Coach and Communications Lead, Josh Martin, weighs in on topics in the world of tennis and shares his two cents.

Summer camps wrapped up last week here at the UBC Tennis Centre. We experienced a jam-packed July and August that went by incredibly fast. As a tennis coach, it is our duty to keep energy levels high so that campers can get the best possible experience. Exerting high levels of energy full-time for nine consecutive weeks can prove to be a difficult task. However, what makes this so much easier is working beside some of the most supportive individuals I have had the privilege of meeting. One of those individuals goes by the name of Coach Kenny. He was always there to answer questions, give you a supportive nudge on and off the court, and rock a Hawaiian shirt on “Hawaiian Fridays”. Kenny was the kind of coach that led by example, which in my mind is the best way to lead.

After a few years here at the UBC Tennis Centre, Kenny has moved on to pursue other endeavors. We wish Kenny all the best and his time here will not be forgotten. “Hawaiian Fridays” during summer camps will continue to live on for years to come.

On behalf of everyone at the UBC Tennis Centre, I would like to thank Kenny for not only being a great coach on court, but also a great coach off the court for individuals like myself that want to continue to learn how to be a strong leader.

Until next time, my friend.

Josh’s Fresh Take, signing off.

Josh’s Fresh Take: August Edition

The Relationships We Build

Coach and Communications Lead, Josh Martin, weighs in on topics in the world of tennis and shares his two cents.

Being a tennis coach is incredibly rewarding! Seeing the progress your students make through the course of a camp, series of lessons, or program is incredible. Watching them improve on a skill you are teaching, i.e. making perfect impact with the ball at waist level out in front getting properly set up to make a great groundstroke, or finally hitting a rocket serve, definitely brings it back full-circle. These progressions are re-assuring as a tennis coach in that we are helping our students improve as a player. However, what I think often goes unnoticed is the impact we have on athletes off the courts. From kids to adults alike, it’s the relationships we build that may be the most rewarding of all.

This past year many coaches, including myself, connected with a family that was here in Canada for a year. The parents and the children were involved in programs, private lessons, and were at the Tennis Centre nearly every day. We often joked that they lived here and couldn’t go a day without tennis. Naturally, over the course of the year many of us grew close with this friendly family, seeing them day-in and day-out, until eventually this lovely family moved back to Korea indefinitely. I didn’t realize how much of an impact I had on them until I received a card with some nice messages from the children. It was a nice moment to stop and think about the effect that you can have on another individual as a coach aside from the obvious of trying to help their technique on the court.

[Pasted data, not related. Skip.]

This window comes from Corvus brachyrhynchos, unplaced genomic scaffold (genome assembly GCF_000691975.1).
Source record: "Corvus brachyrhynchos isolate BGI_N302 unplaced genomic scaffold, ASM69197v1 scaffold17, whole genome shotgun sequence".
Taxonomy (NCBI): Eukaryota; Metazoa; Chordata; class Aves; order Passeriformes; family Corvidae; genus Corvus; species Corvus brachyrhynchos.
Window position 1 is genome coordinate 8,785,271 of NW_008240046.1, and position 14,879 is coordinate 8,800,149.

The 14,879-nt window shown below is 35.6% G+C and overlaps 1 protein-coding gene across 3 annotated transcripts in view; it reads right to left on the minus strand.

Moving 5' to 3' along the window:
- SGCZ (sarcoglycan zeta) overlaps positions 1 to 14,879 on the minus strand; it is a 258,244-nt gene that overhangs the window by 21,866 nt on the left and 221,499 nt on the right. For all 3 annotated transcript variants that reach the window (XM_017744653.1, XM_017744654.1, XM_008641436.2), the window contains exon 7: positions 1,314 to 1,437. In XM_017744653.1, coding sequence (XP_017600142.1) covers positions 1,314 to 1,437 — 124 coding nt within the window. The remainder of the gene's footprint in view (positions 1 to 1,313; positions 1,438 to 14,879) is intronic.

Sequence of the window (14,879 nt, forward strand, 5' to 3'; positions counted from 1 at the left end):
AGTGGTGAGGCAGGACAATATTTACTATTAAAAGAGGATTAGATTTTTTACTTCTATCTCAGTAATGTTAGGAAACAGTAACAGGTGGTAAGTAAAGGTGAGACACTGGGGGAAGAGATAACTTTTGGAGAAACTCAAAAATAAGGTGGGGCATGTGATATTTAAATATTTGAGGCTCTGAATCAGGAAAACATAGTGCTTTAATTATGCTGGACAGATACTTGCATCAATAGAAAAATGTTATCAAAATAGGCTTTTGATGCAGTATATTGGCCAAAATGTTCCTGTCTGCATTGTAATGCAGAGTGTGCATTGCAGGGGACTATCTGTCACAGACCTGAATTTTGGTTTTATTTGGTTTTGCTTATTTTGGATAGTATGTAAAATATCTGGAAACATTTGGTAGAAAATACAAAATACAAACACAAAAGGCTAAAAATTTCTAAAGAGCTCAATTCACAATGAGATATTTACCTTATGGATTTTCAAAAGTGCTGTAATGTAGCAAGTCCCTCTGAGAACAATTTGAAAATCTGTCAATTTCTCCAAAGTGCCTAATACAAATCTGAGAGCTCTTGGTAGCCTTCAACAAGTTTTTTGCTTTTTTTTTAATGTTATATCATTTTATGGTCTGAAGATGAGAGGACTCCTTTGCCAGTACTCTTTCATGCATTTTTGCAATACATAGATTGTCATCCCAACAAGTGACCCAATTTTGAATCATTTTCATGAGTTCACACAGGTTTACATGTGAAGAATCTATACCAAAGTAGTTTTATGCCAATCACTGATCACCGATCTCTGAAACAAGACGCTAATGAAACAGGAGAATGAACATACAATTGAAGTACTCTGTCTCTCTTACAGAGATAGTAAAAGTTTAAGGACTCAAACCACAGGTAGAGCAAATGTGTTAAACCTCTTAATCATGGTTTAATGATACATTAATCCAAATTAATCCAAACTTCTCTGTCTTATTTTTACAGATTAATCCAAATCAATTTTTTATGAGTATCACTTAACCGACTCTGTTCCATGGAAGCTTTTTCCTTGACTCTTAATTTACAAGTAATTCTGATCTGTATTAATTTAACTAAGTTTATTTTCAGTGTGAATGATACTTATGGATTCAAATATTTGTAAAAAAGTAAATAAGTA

It is the thought of a bigger picture: the role and privilege that we have as an authority figure. By giving adults and children the recognition, confidence and support they need, they not only grow as a tennis player but also as a person. It is the relationships we build on and off the courts that makes this job so enjoyable.

Josh’s Fresh Take, signing off.

Josh’s Fresh Take: July Edition

Superstitious Habits? Do They Really Work?

Coach and Communications Lead, Josh Martin, weighs in on topics in the world of tennis and shares his two cents.

It’s funny how superstitions formulate for an individual. A form of eccentric routine that helps an athlete perform or rather gives them the confidence to perform at their best. Rafael Nadal is a walking example of superstitious habits. His famous tucking his hair behind his ears right before a big serve or that he needs two water bottles, one warm and one cold, during a match. In addition he also jumps non-stop during every pre-game coin toss and, my personal favourite, how he will not stand up from his chair until his opponent stands.

This past week, I had the chance to talk with fellow UBC Tennis Centre Coach, Dana Radivojevic, about some of her superstitious habits on and off the court. Some of which, like Nada, help Dana focus against her opponent and calm her nerves.

“What I used to do during my matches, specifically when it was time to pick up a ball for serving, was I would pick it up with my left foot and my racket. Once I did that, I would bounce the ball all the way back to the baseline about 5 to 10 times depending on how nervous I was. Once at the baseline, I would bounce the ball three times with my left hand and then I would serve. This was just a way that would help me focus and relax.”

This is the most interesting part of superstitious habits. They become part of a routine where individuals carry them out to focus and relax, just like Dana said. But are there other reasons as to why people carry out these habits? Can it be a form of OCD? Another habit of Nadal’s is the fact that he needs his water bottles diagonally placed facing the court with the labels pointed towards his side of the court. Is that really going to help his performance against the likes of Roger Federer? The angle of his water bottle label? In short, most likely. If this is part of Nadal’s routine and the labels were not facing the appropriate direction, it could serve as a distraction. Nadal’s focus would be taken away from the game until this was corrected.